We’ve Only Just Begun
Facing cancer with youthful resilience
January 3, 2019 | Jill Clendening
Centennial High School teacher Stephen Huff vividly remembers the day he came very close to passing out behind the wheel.
“It was the day after the final day of school in 2017,” Huff said. “I was on my way home from getting a chest CT scan when my phone rang. It was my doctor. I just knew that whatever it was, it wasn’t good. Because of what he’d seen on the scan, he told me, ‘I’ve already scheduled an appointment for you with an oncologist.’ I asked, ‘What’s an oncologist?’ He said, ‘That’s a physician who specializes in treating cancer.’
“I pulled the car over and said, ‘What do you mean?’
That started my discovery of cancer.”
Huff was 29 years old when he became a member of a club that no one would ever willingly join — young adults diagnosed with cancer. Recent studies have shown some troubling trends in the increasing incidence of certain types of cancer among individuals ranging in age from their early 20s to their 40s.
Huff had just completed his first year as an educator, teaching in Williamson County, Tennessee. He was in the midst of planning a wedding with his fiancee, Emily Acker, and they were excited about their road ahead. Other than an annoying, lingering cough and a small knot in his neck he’d been told was likely an inflamed lymph node from a respiratory infection, he felt just fine.
“As a young, healthy adult who had never smoked and who had always been involved in sports — and specifically having been a professional baseball player with the Chicago White Sox — I thought I was just not at risk for cancer,” he said. “When I was diagnosed, it was a complete shock to my system. I found out pretty quickly that cancer can affect anyone. It doesn’t discriminate. It doesn’t pick people based on their gender, age, skin color or anything like that.”
Following a lung biopsy, Huff was diagnosed with stage IV, non-small cell lung cancer (NSCLC). His family encouraged him to have a genomic test to identify the specific mutation of his tumor before he committed to any treatment. He came to Vanderbilt-Ingram Cancer Center (VICC) for his care, where he met his oncologist, Leora Horn, MD, MSc, Ingram Associate Professor of Cancer Research at VICC and associate professor of Medicine in the Division of Hematology/Oncology.
Huff’s tumor cells were defined as being ALK positive (anaplastic lymphoma kinase positive, or ALK+) lung cancer, a type that occurs in one out of 25 non-small cell lung cancer patients. Younger patients — usually age 55 and under — who have never smoked are most likely to be diagnosed as being ALK positive. Because he had this specific mutation, Huff qualified for targeted therapy. For him, that meant taking four pills, twice a day, for the rest of his life.
“Dr. Horn said, ‘It has minimal side effects compared to chemo, and some of your symptoms are going to be gone within a day.’ She was right.”
Targeted therapy works by targeting specific genes or proteins to help stop cancer from growing and continuing to spread. These genes and proteins are found in cancer cells or in cells related to cancer growth, like blood vessel cells. While targeted therapy is not a cure, it can mean patients receiving this treatment for specific types of cancer can resume their regular activities of living.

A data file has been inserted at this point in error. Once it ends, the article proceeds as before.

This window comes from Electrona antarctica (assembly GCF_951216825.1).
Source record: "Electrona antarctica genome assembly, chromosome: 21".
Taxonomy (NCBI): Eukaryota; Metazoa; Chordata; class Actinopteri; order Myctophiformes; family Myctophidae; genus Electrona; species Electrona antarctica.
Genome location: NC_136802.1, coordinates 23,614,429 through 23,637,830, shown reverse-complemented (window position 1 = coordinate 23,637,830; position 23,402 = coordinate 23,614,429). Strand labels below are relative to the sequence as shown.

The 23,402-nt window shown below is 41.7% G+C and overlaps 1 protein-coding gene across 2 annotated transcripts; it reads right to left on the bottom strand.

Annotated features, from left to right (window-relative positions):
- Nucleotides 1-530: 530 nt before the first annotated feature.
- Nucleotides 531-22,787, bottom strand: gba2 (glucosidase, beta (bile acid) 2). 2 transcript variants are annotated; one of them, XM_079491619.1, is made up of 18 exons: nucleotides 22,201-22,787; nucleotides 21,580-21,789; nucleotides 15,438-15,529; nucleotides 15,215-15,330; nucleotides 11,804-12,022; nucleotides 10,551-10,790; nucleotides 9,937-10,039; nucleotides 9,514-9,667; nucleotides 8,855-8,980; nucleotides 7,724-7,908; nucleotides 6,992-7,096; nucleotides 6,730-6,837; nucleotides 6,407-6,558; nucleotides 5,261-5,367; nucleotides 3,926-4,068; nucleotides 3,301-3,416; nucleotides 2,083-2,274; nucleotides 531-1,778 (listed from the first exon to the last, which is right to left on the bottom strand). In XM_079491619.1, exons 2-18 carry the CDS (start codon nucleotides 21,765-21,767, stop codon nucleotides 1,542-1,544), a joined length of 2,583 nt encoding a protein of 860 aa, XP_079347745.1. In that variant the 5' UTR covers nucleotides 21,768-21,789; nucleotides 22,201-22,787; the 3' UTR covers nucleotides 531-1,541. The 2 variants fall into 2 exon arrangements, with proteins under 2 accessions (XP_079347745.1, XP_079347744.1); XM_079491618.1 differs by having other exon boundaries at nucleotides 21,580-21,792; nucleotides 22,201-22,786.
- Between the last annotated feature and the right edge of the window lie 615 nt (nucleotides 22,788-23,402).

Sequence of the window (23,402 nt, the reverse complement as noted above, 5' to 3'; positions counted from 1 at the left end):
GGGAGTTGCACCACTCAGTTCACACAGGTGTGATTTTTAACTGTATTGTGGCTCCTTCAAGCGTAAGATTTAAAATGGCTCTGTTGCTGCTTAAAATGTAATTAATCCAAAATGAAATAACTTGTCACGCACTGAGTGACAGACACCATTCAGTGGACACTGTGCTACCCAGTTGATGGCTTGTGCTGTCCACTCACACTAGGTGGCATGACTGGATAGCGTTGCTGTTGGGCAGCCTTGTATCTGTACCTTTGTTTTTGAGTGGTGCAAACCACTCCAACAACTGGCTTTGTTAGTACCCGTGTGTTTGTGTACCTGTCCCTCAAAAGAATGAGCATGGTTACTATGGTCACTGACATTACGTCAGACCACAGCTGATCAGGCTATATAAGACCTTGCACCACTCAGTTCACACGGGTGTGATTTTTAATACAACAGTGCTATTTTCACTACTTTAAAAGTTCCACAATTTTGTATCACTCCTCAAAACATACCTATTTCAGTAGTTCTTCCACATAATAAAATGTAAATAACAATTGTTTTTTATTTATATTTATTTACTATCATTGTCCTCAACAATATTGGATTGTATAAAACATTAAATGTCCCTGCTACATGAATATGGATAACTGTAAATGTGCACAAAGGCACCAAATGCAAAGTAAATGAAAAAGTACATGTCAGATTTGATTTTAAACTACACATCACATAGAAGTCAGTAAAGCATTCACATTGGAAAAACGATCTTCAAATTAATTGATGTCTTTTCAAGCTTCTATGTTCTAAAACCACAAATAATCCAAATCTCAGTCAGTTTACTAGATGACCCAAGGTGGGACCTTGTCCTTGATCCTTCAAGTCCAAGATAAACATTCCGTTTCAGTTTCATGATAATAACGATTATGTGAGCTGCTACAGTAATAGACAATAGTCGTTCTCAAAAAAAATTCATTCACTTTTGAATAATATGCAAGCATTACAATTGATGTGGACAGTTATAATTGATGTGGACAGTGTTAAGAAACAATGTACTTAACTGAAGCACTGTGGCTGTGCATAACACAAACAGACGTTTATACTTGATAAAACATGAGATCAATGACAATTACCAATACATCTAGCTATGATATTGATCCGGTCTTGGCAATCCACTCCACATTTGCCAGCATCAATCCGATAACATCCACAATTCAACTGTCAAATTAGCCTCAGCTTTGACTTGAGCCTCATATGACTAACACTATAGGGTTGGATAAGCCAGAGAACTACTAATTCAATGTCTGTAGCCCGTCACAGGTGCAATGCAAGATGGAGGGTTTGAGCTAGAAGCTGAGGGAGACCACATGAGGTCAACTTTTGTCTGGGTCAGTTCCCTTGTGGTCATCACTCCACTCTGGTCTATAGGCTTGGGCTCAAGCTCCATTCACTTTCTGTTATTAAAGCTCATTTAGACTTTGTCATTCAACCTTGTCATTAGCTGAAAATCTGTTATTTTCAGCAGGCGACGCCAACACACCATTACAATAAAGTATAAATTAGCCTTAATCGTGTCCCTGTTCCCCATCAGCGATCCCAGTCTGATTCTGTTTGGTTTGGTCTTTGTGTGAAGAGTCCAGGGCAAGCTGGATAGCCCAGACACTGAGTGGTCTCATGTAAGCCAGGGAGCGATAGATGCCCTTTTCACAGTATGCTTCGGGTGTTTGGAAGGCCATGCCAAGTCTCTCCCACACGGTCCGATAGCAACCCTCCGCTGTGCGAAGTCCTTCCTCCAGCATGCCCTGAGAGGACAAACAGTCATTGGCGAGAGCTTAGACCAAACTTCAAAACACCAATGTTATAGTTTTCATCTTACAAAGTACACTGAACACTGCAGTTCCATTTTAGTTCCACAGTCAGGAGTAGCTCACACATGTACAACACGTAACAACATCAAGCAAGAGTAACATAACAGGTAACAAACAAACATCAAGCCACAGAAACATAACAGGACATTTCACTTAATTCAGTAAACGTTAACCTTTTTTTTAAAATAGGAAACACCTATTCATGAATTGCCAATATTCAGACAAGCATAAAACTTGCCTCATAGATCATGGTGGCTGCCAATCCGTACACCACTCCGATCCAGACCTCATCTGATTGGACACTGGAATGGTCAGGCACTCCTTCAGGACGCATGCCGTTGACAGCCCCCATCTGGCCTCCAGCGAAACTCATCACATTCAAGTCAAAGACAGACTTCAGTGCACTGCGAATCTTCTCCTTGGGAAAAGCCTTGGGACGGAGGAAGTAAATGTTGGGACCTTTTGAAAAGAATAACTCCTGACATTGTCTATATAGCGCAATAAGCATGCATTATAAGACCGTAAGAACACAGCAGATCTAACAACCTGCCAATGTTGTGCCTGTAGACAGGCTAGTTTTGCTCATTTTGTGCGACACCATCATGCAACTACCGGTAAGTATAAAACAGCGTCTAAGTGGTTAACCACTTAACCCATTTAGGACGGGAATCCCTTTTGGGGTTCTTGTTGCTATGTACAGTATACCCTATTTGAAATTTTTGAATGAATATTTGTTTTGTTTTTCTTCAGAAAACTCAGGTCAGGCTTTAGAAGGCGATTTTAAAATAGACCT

“We know about 20 percent of non-small cell lung cancer patients will have a DNA abnormality that makes them a candidate for oral targeted therapy rather than IV therapy,” Horn said. “There have been studies that have compared chemotherapy to targeted therapy in patients with stage IV disease and have shown that chemotherapy has a lower response rate (less tumor shrinkage), more side effects and doesn’t work for as long, and patients’ quality of life is not as good compared to targeted therapy. The targeted therapy also works faster, with many patients experiencing a benefit within 72 hours of starting therapy.”
Horn clarified that if there comes a point in the future where the targeted therapy Huff takes becomes less effective, a re-biopsy would be done to determine his eligibility for other oral therapy.
Christine Lovly, MD, PhD, is a world-renowned expert in ALK positive NSCLC, and her research lab focuses on mechanisms of resistance to therapy, Horn said. “Partnering with her lab, we have taken an oral agent called ensartinib from pre-clinical models to a Phase I trial where we have seen very promising results. There is also an ongoing global Phase III trial comparing this drug to crizotinib, another oral ALK inhibitor in patients with stage IV disease.”
According to the American Cancer Society, most people diagnosed with lung cancer are 65 or older, and the average age at the time of diagnosis is about 70. Researchers from the American Cancer Society and the National Cancer Institute have reported that rates of lung cancer are now higher in women than men among non-Hispanic whites and Hispanic people born since 1965, and differences in smoking patterns do not fully account for the change. The study was published May 23, 2018, in the New England Journal of Medicine.
Other cancers are also displaying unexpected changes in occurrence, with significantly increased rates in younger adults.
In February 2017, a study in the Journal of Investigative Medicine reported that colon cancer is rising among younger adults, and death rates among adults ages 20-54 had increased slightly, from 3.9 deaths per 100,000 people in 2004 to 4.3 deaths per 100,000 in 2014, while the death rate from colon cancer has declined in older populations. The increase in deaths was reported primarily among Caucasians.